The soldier killed was based in my city.
Someone in my Twitter feed dared to "thank God" that more weren't killed, and was immediately lambasted.
How DARE they thank "God"?
They should thank the MAN who stopped the gunman, not "God".
And the gunman probably ACTED in the name of their "God".
And if "God" was to be thanked, it should only be if NO ONE AT ALL had been killed yesterday.
(I found myself doubting that that particular tweet-er "thanked God" on the days that no one was killed.)
"God" isn't real anyway, and anyone of substance would NEVER utter such a thing.
It was as if they had uttered some hateful, deeply offensive slur, simply by saying "thank God".
Later I had a conversation around the oh-so-commonly-referenced myth of "all-wars-are-caused-by-religion".
No. They aren't.
Not even close.
My country. I am so thankful to have been born in this nation, so glorious and free. We aren't perfect. But "Canadian" is a moniker I bear with a great deal of pride.
My city. I am so grateful to be a north-ender, a city pastor, a proud Hamiltonian. We aren't perfect. But we love our city. We defend it passionately to those who wrinkle their noses and say, "Hamilton? Really?" Yes, really. It's gritty and honest and strong and beautiful.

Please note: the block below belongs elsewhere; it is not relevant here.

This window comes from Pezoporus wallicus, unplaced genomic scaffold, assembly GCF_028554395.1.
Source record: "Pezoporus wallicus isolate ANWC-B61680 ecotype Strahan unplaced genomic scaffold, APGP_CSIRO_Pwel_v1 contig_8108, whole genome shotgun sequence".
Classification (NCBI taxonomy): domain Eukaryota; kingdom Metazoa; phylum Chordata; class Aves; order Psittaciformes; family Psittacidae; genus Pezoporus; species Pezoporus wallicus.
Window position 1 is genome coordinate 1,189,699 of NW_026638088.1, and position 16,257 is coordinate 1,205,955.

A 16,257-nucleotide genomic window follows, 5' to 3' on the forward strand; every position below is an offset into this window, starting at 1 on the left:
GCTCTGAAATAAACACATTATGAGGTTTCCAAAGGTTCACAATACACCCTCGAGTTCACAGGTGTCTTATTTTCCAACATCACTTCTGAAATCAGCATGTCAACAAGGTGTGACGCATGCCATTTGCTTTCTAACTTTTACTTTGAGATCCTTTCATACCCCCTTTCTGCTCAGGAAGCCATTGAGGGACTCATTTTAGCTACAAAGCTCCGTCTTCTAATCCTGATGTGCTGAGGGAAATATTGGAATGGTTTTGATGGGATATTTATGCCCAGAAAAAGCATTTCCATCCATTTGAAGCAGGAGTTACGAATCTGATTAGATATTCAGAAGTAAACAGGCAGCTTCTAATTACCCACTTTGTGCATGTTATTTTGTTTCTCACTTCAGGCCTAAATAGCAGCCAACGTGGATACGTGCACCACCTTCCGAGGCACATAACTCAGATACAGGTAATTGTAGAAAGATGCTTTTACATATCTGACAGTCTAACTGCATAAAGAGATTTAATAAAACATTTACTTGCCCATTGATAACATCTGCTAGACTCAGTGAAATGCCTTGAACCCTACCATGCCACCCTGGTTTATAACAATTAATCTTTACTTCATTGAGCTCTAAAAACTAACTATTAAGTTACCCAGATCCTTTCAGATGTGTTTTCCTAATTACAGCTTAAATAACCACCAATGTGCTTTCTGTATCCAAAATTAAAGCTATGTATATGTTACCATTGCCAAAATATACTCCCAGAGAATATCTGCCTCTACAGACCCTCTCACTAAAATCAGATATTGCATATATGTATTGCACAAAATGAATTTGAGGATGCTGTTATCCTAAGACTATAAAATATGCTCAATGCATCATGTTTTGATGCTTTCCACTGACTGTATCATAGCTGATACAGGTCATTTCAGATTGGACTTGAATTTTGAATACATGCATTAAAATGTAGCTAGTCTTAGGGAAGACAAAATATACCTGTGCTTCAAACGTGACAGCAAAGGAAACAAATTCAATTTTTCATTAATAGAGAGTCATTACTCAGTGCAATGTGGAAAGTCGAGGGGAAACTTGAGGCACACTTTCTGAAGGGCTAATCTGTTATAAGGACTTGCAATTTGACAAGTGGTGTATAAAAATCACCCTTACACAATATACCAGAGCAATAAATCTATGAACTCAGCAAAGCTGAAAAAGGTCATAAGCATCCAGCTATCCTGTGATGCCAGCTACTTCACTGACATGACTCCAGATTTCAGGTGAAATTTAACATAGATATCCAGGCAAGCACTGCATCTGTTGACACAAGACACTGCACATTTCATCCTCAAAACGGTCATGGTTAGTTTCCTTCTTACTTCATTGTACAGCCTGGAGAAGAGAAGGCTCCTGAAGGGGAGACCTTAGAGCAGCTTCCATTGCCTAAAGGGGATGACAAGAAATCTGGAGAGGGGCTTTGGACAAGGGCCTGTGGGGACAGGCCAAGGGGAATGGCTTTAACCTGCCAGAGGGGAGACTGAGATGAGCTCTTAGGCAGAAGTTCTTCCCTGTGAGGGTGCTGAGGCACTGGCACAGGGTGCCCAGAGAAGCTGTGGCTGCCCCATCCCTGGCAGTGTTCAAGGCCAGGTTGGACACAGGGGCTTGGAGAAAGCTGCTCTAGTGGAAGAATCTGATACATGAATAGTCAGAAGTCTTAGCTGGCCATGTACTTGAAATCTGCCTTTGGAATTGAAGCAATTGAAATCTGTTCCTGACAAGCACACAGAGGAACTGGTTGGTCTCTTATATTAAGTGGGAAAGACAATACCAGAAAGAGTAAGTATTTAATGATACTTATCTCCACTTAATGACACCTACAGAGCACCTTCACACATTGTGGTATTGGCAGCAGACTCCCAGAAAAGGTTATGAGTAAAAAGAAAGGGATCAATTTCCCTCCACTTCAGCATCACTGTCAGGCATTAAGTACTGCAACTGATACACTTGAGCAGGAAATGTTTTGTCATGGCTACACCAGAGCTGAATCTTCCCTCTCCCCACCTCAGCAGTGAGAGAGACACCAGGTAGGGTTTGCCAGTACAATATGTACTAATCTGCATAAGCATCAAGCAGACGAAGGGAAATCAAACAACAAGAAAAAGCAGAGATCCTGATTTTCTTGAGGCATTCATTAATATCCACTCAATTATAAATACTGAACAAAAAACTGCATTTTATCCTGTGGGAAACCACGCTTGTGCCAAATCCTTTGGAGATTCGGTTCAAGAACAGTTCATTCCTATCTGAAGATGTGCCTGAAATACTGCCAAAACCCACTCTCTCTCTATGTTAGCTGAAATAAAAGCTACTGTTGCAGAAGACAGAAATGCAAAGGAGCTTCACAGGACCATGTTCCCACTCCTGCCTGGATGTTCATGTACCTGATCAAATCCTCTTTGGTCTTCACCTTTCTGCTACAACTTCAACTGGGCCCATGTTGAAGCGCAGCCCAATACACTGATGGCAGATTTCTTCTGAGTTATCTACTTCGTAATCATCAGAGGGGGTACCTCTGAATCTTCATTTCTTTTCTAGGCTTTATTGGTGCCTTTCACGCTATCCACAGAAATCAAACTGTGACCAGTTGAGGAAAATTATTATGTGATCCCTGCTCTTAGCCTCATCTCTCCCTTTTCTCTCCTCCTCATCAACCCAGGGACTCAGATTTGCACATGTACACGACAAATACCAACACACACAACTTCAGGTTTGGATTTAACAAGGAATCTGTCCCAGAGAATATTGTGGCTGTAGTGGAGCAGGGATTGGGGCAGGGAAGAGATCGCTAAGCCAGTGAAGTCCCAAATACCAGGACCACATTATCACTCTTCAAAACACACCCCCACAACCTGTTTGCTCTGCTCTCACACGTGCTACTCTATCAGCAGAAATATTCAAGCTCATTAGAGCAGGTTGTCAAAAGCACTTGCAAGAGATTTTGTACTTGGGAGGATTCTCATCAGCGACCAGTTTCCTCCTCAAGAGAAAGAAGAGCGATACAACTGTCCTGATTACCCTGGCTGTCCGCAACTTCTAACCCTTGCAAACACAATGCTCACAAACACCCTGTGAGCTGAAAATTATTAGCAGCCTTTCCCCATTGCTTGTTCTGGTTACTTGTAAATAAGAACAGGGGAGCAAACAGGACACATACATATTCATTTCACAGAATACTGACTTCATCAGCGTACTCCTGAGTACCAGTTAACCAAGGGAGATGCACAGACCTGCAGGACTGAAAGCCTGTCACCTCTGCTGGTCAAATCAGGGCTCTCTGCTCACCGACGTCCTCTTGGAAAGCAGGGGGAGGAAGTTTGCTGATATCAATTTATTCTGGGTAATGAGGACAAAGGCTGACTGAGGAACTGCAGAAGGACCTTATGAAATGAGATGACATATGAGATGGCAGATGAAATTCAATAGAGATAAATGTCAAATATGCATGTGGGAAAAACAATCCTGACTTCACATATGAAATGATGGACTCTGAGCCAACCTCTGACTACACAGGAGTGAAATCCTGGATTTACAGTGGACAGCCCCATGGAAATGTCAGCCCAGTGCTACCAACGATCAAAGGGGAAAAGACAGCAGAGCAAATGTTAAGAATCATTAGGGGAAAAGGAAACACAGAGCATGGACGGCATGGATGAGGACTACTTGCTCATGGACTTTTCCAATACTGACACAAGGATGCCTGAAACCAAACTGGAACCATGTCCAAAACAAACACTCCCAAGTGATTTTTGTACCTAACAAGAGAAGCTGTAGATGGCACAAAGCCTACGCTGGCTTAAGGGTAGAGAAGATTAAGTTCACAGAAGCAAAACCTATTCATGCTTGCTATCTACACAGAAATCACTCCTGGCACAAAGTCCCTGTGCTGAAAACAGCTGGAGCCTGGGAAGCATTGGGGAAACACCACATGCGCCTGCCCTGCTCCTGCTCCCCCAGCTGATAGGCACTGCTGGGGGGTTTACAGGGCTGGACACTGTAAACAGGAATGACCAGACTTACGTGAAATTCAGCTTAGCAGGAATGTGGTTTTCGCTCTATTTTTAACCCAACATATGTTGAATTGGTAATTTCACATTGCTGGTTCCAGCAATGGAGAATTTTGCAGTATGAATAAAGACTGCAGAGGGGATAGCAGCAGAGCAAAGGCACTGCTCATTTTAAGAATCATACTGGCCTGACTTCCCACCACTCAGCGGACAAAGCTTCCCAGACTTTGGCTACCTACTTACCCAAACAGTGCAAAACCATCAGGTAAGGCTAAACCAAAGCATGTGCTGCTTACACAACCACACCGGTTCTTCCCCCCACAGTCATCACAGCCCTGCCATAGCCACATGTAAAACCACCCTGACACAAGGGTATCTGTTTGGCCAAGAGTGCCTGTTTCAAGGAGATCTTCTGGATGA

My God. I am deeply, profoundly grateful to be a Christian, a follower of Jesus Christ. We aren't perfect. But my faith teaches me that God cares and is involved in the world.
(Some believe that if that were true, God would stop all evil - or what is defined by them as "evil" - thus overriding the free will of specific people who are, by extension, defined by them as "evil".
You might conclude, as I do, that this belief becomes untenable fairly quickly.)
My faith also teaches me that I, with all my imperfections, carry God's presence in the part of the world I am in. I am responsible to represent Jesus well. Jesus' life demonstrated care for the poor, the sick, the oppressed. He honoured women, shouted against religious hypocrisy and recognized even our enemies as humans, broken indeed. He believed justice doesn't have to include hatred, even while it is being exercised.
That happened yesterday.
And as a terribly proud and passionate Canadian, Hamiltonian, and Christian - I wholeheartedly thank God that what was a dark day was not much, much darker; and at the same time, I wholeheartedly utter the prayer embedded in our national anthem.
God keep our land.